Jarrar responded to highly critical condemnatory replies by saying, "I'm happy the witch is dead".[12] She was widely criticized for her actions, and later set her account to private.[13]

Suicide prevention hotline[edit]

Amid criticisms, Jarrar provided a telephone number on her Twitter account as if it was her own contact number, stating "If you really wanna reach me, here's my number ok?"[14] However, the phone number that she provided was that of an emergency suicide/crisis hotline at Arizona State University.

The resulting deluge of thousands of spam callers overwhelmed the mental health crisis center's ability to take calls. Two days after Jarrar's tweet, the mental health crisis center continued to receive between 50 to 70 calls per hour.[14]

California State University at Fresno administration response[edit]

California State University at Fresno president Joseph Castro responded to widespread public outrage, saying "Professor Jarrar’s expressed personal views and commentary are obviously contrary to the core values of our University, which include respect and empathy for individuals with divergent points of view".[2] Fresno State confirmed that she was on leave from the university at the time the controversial comments were made.[2]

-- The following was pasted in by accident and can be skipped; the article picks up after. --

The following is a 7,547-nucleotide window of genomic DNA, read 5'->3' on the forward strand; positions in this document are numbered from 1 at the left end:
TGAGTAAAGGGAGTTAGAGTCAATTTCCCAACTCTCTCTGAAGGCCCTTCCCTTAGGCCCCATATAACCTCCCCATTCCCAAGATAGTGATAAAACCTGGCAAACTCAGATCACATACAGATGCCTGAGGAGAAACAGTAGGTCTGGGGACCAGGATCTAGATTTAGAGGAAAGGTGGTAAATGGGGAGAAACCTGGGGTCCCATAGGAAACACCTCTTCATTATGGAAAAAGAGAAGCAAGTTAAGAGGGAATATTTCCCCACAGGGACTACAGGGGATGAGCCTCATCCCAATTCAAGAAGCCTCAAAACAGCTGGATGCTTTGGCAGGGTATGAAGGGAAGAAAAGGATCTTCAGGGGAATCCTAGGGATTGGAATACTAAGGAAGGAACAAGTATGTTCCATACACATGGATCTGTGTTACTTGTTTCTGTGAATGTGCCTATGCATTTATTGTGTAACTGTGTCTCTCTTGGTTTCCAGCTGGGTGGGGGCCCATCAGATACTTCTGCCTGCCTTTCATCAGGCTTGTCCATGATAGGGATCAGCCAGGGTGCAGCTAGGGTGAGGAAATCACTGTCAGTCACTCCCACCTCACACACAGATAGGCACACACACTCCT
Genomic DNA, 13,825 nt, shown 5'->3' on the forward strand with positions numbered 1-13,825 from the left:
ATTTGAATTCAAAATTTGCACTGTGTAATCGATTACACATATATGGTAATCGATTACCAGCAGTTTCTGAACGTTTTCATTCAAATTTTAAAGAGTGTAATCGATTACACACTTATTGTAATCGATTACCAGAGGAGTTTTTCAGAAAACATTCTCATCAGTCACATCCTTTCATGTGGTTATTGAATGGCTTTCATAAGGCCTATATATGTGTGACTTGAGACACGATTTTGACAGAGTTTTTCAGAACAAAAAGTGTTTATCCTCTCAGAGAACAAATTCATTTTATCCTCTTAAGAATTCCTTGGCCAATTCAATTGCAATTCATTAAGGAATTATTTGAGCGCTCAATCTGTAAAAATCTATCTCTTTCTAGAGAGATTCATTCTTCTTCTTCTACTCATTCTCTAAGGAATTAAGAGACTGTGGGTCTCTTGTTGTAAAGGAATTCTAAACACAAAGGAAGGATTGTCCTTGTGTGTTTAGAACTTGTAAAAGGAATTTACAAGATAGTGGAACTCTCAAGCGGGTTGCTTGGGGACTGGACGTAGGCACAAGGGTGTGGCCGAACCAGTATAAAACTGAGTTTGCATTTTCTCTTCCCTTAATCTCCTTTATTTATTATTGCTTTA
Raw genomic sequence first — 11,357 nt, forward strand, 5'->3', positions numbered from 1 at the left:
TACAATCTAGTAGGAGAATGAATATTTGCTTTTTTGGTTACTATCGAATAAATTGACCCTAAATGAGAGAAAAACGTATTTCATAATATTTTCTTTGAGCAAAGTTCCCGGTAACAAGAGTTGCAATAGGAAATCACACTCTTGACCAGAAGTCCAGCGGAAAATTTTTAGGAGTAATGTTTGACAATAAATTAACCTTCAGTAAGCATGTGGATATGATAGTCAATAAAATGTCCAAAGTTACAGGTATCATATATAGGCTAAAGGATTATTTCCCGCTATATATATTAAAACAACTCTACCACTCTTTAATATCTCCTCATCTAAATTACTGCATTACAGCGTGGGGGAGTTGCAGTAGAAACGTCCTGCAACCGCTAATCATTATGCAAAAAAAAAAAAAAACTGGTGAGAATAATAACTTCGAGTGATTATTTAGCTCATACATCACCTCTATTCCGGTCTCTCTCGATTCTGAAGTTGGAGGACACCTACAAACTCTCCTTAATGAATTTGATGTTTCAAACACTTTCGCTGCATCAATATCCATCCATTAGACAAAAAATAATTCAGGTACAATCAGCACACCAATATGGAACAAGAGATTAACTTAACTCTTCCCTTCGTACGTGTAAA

At a news conference, university provost Lynnette Zelezny confirmed that Jarrar's tenure would not protect her from termination, but did not specify whether termination was appropriate at the time.[15] On April 25, 2018 News Metropolis reported that a Change.org petition to remove Jarrar from her position at Fresno State University had received over 60,000 signatures.[16][17][18]

Racial tweets[edit]

On July 27, 2018, Jarrar tweeted, "At some point, all of us in the literary community must DEMAND that white editors resign. It’s time to STEP DOWN and hand over the positions of power. We don’t have to wait for them to [f***] up. The fact that they hold these positions is [f***] up enough."[19][20]